Six Minutes With Satch: S'posin' / To Be in Love

So far, Tommy Rockwell's strategy has been pretty easy to detect: one release aimed at "race" and "pop" markets with Armstrong crooning a pair of love songs, then two instrumental "race" releases, one featuring a couple of swingers, the other some deep explorations of the blues. All three were inarguably hall-of-fame, time capsule releases.

But when Armstrong finally moved to New York in May 1929, Rockwell's next move was to utilize him as a sideman, a role Armstrong was familiar with, especially on many OKeh dates of the mid-20s. OKeh was really pushing white crooner Seger Ellis as the star of its pop series, but deep down, one has to wonder if Rockwell knew that Armstrong would soon render the likes of Ellis obsolete. Perhaps to get white America accustomed to the sounds of Armstrong, Rockwell selected him to take part in Ellis's June 4 session with an otherwise all-white band featuring the likes of the Dorsey Brothers.

On "S'posin'" and "To Be in Love," Armstrong takes short, explosive solos, definitely inspired by the press rolls of drummer Stan King. Suffice to say they're the most memorable aspects of the record, which is not without period charm. This isn't the only time we'll hear from Ellis and it's not the only time we'll hear Armstrong in the role of a sideman. In fact, come back tomorrow for more!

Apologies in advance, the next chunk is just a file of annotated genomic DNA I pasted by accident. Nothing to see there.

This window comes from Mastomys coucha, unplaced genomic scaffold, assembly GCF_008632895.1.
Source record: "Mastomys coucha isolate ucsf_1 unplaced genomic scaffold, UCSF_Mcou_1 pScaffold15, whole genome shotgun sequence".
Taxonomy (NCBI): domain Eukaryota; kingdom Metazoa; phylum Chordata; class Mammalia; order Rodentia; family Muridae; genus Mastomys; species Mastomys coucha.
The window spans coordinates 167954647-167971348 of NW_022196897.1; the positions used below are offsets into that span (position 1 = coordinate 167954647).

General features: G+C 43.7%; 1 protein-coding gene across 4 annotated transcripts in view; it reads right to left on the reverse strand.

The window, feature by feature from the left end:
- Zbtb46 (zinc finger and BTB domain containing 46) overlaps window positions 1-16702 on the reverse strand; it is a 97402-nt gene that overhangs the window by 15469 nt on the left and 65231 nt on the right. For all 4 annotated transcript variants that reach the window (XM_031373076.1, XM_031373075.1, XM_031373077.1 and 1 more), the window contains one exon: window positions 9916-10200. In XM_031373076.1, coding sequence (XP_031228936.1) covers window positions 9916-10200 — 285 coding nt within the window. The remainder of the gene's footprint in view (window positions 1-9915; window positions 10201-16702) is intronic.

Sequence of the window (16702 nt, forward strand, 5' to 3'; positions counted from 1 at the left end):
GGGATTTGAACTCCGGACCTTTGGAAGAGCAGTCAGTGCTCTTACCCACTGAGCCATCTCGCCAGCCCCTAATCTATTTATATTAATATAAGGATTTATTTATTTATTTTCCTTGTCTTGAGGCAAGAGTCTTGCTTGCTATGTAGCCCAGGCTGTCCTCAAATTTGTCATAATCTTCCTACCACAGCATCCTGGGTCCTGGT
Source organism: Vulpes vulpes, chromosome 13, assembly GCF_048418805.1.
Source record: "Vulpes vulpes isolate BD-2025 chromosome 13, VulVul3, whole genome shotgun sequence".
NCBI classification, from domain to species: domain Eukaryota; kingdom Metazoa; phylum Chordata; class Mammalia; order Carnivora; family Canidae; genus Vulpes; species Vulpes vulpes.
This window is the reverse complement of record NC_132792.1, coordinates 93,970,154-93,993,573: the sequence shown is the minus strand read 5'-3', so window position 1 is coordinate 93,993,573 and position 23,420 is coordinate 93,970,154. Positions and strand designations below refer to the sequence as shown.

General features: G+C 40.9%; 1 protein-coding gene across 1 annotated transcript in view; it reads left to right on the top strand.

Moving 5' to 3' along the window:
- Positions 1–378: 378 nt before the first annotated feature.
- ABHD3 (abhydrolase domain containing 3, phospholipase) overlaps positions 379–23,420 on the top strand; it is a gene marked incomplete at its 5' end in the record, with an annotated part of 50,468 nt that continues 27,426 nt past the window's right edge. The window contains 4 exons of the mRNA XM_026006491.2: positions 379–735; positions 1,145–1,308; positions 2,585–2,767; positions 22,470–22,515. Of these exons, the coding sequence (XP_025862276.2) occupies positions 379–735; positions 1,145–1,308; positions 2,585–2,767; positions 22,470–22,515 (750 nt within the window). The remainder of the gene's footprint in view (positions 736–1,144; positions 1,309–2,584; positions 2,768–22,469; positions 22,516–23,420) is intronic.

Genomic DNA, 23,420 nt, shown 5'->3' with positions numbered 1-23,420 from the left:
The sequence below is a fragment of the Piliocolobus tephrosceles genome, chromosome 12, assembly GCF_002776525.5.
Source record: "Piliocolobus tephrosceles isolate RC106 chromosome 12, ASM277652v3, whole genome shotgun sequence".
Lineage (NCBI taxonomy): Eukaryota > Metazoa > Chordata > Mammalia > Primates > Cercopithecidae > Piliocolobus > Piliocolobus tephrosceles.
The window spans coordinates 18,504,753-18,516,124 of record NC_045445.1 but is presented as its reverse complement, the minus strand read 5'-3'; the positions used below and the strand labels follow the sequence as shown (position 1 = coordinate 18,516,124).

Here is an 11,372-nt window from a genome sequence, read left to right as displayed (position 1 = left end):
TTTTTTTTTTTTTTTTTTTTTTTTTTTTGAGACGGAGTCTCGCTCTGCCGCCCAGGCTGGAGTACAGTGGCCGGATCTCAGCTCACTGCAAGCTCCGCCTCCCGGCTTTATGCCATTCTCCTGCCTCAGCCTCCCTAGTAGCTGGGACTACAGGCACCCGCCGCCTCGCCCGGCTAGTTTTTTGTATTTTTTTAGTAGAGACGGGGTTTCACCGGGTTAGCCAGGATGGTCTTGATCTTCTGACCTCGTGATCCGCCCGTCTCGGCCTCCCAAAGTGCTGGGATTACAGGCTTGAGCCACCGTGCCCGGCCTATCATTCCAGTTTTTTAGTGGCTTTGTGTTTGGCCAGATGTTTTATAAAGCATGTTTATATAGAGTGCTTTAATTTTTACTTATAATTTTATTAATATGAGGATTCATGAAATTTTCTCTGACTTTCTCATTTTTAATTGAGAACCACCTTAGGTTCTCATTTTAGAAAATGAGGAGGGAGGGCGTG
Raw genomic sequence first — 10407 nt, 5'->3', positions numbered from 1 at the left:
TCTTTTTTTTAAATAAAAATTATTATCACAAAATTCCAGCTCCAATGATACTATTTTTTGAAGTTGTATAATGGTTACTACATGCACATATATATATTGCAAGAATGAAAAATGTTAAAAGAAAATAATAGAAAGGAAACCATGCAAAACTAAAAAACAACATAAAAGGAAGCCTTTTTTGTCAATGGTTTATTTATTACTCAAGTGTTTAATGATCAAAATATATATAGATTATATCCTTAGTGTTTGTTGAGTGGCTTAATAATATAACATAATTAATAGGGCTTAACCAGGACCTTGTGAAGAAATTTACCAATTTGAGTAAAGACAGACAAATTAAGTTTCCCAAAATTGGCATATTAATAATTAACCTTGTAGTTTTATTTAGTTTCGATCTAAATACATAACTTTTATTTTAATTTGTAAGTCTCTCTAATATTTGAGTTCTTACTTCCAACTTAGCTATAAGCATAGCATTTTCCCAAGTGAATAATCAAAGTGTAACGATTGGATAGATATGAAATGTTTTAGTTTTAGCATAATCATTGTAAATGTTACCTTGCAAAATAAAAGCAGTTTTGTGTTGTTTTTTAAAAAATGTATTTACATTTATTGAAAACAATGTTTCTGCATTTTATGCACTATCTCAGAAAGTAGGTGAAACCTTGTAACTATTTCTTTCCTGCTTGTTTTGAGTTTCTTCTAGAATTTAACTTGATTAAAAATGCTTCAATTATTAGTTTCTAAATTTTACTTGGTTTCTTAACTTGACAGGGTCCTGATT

Seger Ellis (voc), Louis Armstrong (tp), Tommy Dorsey (tb), Jimmy Dorsey (cl), Harry Hoffman (vln), Justin Ring (p), Stan King (d).
OKeh recording session - New York City, NY
June 4, 1929

And for those who don't use Spotify, here's some YouTube links (though I can't promise that these will work outside of the United States):


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